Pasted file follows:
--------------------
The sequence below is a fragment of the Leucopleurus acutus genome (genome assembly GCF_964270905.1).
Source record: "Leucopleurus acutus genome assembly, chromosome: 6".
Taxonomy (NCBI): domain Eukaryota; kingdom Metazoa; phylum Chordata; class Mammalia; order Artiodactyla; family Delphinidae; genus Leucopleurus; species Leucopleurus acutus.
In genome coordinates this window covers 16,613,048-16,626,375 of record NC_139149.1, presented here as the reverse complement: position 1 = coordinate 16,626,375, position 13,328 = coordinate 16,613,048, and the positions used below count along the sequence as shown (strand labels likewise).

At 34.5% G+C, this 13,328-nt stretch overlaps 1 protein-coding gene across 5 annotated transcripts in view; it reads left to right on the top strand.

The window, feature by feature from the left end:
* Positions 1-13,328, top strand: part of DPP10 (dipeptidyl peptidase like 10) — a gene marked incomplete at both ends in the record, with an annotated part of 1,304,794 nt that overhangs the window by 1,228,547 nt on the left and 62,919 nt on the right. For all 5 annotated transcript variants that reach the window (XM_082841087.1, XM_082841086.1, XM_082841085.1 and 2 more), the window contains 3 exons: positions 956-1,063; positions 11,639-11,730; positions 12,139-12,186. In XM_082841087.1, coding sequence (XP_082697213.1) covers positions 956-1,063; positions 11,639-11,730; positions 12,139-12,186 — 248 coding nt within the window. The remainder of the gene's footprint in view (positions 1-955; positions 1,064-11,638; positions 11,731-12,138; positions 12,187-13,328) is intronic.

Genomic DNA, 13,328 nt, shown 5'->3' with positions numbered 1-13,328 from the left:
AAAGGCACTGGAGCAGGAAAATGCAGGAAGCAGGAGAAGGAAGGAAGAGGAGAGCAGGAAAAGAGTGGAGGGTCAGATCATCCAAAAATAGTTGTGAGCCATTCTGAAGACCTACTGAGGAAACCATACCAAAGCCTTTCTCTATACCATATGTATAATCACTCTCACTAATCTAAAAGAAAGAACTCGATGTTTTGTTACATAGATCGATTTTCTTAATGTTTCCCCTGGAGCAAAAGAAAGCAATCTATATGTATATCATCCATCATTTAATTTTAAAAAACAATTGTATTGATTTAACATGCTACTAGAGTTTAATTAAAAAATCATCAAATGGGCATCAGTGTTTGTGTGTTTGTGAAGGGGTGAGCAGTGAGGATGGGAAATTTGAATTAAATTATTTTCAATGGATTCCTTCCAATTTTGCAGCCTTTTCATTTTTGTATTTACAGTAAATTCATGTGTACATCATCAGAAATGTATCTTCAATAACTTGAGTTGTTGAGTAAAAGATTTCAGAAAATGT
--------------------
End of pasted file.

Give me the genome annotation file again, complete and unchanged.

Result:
The sequence below is a fragment of the Leucopleurus acutus genome (genome assembly GCF_964270905.1).
Source record: "Leucopleurus acutus genome assembly, chromosome: 6".
Taxonomy (NCBI): domain Eukaryota; kingdom Metazoa; phylum Chordata; class Mammalia; order Artiodactyla; family Delphinidae; genus Leucopleurus; species Leucopleurus acutus.
In genome coordinates this window covers 16,613,048-16,626,375 of record NC_139149.1, presented here as the reverse complement: position 1 = coordinate 16,626,375, position 13,328 = coordinate 16,613,048, and the positions used below count along the sequence as shown (strand labels likewise).

At 34.5% G+C, this 13,328-nt stretch overlaps 1 protein-coding gene across 5 annotated transcripts in view; it reads left to right on the top strand.

The window, feature by feature from the left end:
* Positions 1-13,328, top strand: part of DPP10 (dipeptidyl peptidase like 10) — a gene marked incomplete at both ends in the record, with an annotated part of 1,304,794 nt that overhangs the window by 1,228,547 nt on the left and 62,919 nt on the right. For all 5 annotated transcript variants that reach the window (XM_082841087.1, XM_082841086.1, XM_082841085.1 and 2 more), the window contains 3 exons: positions 956-1,063; positions 11,639-11,730; positions 12,139-12,186. In XM_082841087.1, coding sequence (XP_082697213.1) covers positions 956-1,063; positions 11,639-11,730; positions 12,139-12,186 — 248 coding nt within the window. The remainder of the gene's footprint in view (positions 1-955; positions 1,064-11,638; positions 11,731-12,138; positions 12,187-13,328) is intronic.

Genomic DNA, 13,328 nt, shown 5'->3' with positions numbered 1-13,328 from the left:
AAAGGCACTGGAGCAGGAAAATGCAGGAAGCAGGAGAAGGAAGGAAGAGGAGAGCAGGAAAAGAGTGGAGGGTCAGATCATCCAAAAATAGTTGTGAGCCATTCTGAAGACCTACTGAGGAAACCATACCAAAGCCTTTCTCTATACCATATGTATAATCACTCTCACTAATCTAAAAGAAAGAACTCGATGTTTTGTTACATAGATCGATTTTCTTAATGTTTCCCCTGGAGCAAAAGAAAGCAATCTATATGTATATCATCCATCATTTAATTTTAAAAAACAATTGTATTGATTTAACATGCTACTAGAGTTTAATTAAAAAATCATCAAATGGGCATCAGTGTTTGTGTGTTTGTGAAGGGGTGAGCAGTGAGGATGGGAAATTTGAATTAAATTATTTTCAATGGATTCCTTCCAATTTTGCAGCCTTTTCATTTTTGTATTTACAGTAAATTCATGTGTACATCATCAGAAATGTATCTTCAATAACTTGAGTTGTTGAGTAAAAGATTTCAGAAAATGT